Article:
A relevancy is an attribute of a component which can give rise to the potential materialization of a defined attack. As system architecture components are defined by a user, the user may select one or more relevancies to associate with the component. The relevancy pool from which a user may select from can be generated from the attack library relevancies. After the system is defined and a threat model is generated, attacks that are associated with the user selected relevancies are generated. Each attack in the attack library may include relevancy data. The user may then analyze the attacks and corresponding countermeasures suggested by the system. This is discussed in more detail below.
Generating a threat model for a business application is discussed below with respect to
In some embodiments, the methods and processes discussed below may be used to model threats using a threat modeling application. It is understood that other tools may be used to carry out the processes of the present processes as well, including spreadsheet applications or even paper and pencil. Although the technology is discussed below with reference to a threat modeling application, it is not intended to limit application of the concept of the threat modeling process to a particular type of application or working medium.
Threat modeling application 120 may provide threat modeling interface 140. Interface 140 allows a user to enter business application information and view generated threats. Threat modeling interface 140 is discussed in more detail below with respect to
Threat modeling application 120 is in communication with attack library 130. The attack library includes application attack data, vulnerability data, countermeasure data, relevancy data and relationships between attacks, core countermeasures, vulnerabilities and countermeasures. Threat modeling application 120 derives a threat model for a business application in part from the data of attack library 130. Deriving a threat model from an attack library is discussed in more detail below.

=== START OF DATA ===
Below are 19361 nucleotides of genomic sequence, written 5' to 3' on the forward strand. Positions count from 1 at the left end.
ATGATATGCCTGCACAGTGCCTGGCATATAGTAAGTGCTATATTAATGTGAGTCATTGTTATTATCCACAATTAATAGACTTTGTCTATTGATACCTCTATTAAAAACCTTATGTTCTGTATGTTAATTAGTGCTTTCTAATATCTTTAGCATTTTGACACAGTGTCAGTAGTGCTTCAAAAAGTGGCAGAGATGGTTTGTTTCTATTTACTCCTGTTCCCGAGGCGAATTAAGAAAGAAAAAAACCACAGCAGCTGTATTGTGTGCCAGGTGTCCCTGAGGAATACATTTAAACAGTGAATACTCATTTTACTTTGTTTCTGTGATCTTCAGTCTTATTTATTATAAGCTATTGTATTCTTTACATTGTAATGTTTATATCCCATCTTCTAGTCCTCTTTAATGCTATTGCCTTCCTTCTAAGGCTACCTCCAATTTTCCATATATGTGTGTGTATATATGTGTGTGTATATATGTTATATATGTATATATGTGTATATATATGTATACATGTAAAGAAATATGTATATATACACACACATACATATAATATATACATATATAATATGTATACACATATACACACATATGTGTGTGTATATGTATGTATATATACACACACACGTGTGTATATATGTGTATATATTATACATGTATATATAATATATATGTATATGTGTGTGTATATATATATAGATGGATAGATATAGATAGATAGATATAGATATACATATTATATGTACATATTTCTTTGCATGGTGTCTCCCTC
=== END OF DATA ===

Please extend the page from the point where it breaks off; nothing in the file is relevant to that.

In generating a threat model, threat modeling application 120 may generate and/or save a threat model file 150. Threat model file 150 has a hierarchical data structure in which the threat model data is organized. The threat model data contained in file 150 includes the information received by a user and from which the threat model is generated (i.e., A “Threat Model” file contains a “Business Objectives”, “Application Decomposition”, “Application Use Cases”, “Threats” and “Attack Library” section, A “Threat” contains a “Confidentiality”, “Integrity” and “Availability” section, etc., discussed in more detail below). The threat model information is persisted in an open document format to address the extensibility of the threat model (e.g., allow users to import certain artifacts from other applications and export data to other toolsets). In one embodiment, the file is saved as an XML document. The format of the file can be modeled after the model data view in threat model interface 140. In this case, when the threat model is saved to threat model file 150, the provided data structure is saved in XML format.
The technology is operational with numerous other general purpose or special purpose computing system environments or configurations. Examples of well known computing systems, environments, and/or configurations that may be suitable for use with the technology include, but are not limited to, personal computers, server computers, hand-held or laptop devices, cell phones, smart phones, multiprocessor systems, microprocessor-based systems, set top boxes, programmable consumer electronics, network PCs, minicomputers, mainframe computers, distributed computing environments that include any of the above systems or devices, and the like.